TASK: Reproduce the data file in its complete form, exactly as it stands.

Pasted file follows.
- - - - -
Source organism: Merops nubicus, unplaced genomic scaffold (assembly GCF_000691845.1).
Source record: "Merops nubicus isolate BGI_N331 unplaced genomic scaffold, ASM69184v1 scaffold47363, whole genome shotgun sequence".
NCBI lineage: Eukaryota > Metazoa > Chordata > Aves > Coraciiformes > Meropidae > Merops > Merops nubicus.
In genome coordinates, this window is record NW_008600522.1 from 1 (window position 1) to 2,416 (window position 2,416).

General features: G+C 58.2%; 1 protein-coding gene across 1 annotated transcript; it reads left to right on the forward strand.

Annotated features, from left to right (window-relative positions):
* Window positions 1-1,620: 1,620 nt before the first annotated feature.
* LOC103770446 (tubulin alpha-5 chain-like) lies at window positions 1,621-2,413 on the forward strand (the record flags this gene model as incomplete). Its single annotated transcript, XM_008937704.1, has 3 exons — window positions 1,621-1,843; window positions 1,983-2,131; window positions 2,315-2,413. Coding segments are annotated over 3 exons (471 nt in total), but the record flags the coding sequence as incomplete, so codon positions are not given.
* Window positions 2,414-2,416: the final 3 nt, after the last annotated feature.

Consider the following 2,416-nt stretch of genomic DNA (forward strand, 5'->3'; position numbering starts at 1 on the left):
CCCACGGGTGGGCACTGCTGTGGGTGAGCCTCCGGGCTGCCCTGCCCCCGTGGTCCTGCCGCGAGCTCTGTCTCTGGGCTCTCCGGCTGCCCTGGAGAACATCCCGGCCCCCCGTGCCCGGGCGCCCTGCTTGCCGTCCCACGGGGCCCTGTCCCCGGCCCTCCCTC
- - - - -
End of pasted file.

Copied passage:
Source organism: Merops nubicus, unplaced genomic scaffold (assembly GCF_000691845.1).
Source record: "Merops nubicus isolate BGI_N331 unplaced genomic scaffold, ASM69184v1 scaffold47363, whole genome shotgun sequence".
NCBI lineage: Eukaryota > Metazoa > Chordata > Aves > Coraciiformes > Meropidae > Merops > Merops nubicus.
In genome coordinates, this window is record NW_008600522.1 from 1 (window position 1) to 2,416 (window position 2,416).

General features: G+C 58.2%; 1 protein-coding gene across 1 annotated transcript; it reads left to right on the forward strand.

Annotated features, from left to right (window-relative positions):
* Window positions 1-1,620: 1,620 nt before the first annotated feature.
* LOC103770446 (tubulin alpha-5 chain-like) lies at window positions 1,621-2,413 on the forward strand (the record flags this gene model as incomplete). Its single annotated transcript, XM_008937704.1, has 3 exons — window positions 1,621-1,843; window positions 1,983-2,131; window positions 2,315-2,413. Coding segments are annotated over 3 exons (471 nt in total), but the record flags the coding sequence as incomplete, so codon positions are not given.
* Window positions 2,414-2,416: the final 3 nt, after the last annotated feature.

Consider the following 2,416-nt stretch of genomic DNA (forward strand, 5'->3'; position numbering starts at 1 on the left):
CCCACGGGTGGGCACTGCTGTGGGTGAGCCTCCGGGCTGCCCTGCCCCCGTGGTCCTGCCGCGAGCTCTGTCTCTGGGCTCTCCGGCTGCCCTGGAGAACATCCCGGCCCCCCGTGCCCGGGCGCCCTGCTTGCCGTCCCACGGGGCCCTGTCCCCGGCCCTCCCTC